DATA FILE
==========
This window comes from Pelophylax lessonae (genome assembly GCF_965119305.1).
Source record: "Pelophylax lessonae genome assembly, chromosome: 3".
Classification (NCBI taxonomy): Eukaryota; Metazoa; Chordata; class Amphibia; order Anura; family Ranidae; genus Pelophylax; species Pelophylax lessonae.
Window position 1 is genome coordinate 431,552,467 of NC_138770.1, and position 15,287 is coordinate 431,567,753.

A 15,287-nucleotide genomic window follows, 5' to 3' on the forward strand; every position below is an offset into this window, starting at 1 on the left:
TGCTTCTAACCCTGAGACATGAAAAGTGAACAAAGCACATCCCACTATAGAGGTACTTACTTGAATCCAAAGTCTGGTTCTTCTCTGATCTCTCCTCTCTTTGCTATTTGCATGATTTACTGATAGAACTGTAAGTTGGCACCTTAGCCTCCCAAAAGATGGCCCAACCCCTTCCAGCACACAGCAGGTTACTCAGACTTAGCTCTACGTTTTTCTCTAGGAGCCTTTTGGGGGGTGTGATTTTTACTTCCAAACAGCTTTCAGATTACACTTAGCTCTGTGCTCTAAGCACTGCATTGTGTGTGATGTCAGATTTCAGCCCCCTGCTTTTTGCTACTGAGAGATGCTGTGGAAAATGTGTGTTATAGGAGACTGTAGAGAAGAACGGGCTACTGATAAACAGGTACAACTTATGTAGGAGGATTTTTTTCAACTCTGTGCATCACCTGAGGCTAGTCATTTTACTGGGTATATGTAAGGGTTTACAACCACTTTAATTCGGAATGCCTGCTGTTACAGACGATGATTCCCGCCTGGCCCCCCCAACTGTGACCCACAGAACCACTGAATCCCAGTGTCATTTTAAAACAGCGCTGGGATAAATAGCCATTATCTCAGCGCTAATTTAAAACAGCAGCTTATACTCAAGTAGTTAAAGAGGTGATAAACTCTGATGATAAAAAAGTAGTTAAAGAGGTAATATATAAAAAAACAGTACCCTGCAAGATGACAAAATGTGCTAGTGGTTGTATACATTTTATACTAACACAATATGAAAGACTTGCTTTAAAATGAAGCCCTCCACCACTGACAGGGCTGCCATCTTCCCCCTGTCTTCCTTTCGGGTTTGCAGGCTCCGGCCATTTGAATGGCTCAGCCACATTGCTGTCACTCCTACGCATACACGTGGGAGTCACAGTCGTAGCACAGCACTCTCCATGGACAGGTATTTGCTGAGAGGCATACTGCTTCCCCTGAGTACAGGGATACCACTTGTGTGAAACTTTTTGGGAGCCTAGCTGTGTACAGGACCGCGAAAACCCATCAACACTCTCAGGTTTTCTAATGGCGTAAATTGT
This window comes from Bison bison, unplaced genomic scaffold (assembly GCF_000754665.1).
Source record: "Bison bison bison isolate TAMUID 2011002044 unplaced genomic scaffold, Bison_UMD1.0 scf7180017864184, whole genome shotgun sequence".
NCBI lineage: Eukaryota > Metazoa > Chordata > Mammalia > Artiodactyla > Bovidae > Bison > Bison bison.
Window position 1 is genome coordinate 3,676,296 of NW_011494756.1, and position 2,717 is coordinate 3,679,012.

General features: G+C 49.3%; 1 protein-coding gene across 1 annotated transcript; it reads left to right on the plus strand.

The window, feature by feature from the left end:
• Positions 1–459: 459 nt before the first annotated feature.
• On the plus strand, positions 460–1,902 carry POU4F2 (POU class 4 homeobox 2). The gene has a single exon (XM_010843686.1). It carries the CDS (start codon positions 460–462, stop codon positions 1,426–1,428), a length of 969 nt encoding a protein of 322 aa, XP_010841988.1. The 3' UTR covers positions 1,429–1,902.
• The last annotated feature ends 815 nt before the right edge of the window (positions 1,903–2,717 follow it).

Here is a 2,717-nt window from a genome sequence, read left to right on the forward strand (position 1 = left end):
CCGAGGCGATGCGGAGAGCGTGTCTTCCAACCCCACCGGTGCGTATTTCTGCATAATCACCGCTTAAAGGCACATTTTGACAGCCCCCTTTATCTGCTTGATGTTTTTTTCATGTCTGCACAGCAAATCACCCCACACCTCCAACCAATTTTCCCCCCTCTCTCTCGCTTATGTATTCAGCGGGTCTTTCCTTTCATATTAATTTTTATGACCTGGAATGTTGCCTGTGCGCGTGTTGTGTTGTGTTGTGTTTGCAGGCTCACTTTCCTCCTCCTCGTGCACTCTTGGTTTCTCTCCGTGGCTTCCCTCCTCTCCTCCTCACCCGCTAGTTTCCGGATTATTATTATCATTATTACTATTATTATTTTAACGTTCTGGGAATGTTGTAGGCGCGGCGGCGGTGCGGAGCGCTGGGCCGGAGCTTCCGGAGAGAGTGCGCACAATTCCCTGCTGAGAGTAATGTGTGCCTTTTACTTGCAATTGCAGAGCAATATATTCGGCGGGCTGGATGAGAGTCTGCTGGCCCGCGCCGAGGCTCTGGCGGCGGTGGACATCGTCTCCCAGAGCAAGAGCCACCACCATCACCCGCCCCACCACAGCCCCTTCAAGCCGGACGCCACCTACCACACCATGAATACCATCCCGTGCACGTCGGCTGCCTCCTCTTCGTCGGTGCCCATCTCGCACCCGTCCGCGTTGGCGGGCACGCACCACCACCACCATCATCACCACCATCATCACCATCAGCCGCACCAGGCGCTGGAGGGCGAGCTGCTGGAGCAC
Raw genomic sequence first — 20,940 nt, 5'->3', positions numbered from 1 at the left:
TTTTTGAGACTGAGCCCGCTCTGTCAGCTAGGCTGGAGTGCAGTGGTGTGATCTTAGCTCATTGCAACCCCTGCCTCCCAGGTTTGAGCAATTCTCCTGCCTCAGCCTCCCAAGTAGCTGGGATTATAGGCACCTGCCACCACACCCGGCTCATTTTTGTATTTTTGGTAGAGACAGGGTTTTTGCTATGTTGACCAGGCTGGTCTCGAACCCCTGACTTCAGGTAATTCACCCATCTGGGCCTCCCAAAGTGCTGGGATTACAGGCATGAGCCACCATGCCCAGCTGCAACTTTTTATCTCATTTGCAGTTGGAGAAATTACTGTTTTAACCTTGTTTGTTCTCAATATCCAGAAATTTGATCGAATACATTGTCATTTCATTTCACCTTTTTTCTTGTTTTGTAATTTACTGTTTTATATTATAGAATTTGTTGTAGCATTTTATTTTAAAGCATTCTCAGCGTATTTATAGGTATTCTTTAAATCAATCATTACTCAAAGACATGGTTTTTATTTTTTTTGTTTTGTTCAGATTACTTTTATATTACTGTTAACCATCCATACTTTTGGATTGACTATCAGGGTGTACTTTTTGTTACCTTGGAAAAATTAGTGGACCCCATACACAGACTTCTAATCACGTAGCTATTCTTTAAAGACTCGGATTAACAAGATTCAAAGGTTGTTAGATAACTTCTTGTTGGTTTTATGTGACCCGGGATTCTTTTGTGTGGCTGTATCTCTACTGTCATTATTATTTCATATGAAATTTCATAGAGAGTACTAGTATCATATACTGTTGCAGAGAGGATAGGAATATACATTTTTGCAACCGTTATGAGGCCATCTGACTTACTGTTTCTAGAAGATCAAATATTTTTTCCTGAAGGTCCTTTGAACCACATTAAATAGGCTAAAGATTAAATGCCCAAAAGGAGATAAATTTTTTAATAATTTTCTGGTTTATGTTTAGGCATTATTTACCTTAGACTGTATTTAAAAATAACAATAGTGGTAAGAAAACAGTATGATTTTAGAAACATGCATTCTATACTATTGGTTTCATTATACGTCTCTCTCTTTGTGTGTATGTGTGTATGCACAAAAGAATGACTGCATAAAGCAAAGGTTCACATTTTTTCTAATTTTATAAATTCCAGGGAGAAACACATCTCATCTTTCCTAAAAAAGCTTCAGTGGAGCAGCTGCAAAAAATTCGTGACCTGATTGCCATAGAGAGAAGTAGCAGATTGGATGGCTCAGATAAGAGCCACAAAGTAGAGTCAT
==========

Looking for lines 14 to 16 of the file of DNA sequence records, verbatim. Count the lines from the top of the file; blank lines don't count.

• On the plus strand, positions 460–1,902 carry POU4F2 (POU class 4 homeobox 2). The gene has a single exon (XM_010843686.1). It carries the CDS (start codon positions 460–462, stop codon positions 1,426–1,428), a length of 969 nt encoding a protein of 322 aa, XP_010841988.1. The 3' UTR covers positions 1,429–1,902.
• The last annotated feature ends 815 nt before the right edge of the window (positions 1,903–2,717 follow it).

Here is a 2,717-nt window from a genome sequence, read left to right on the forward strand (position 1 = left end):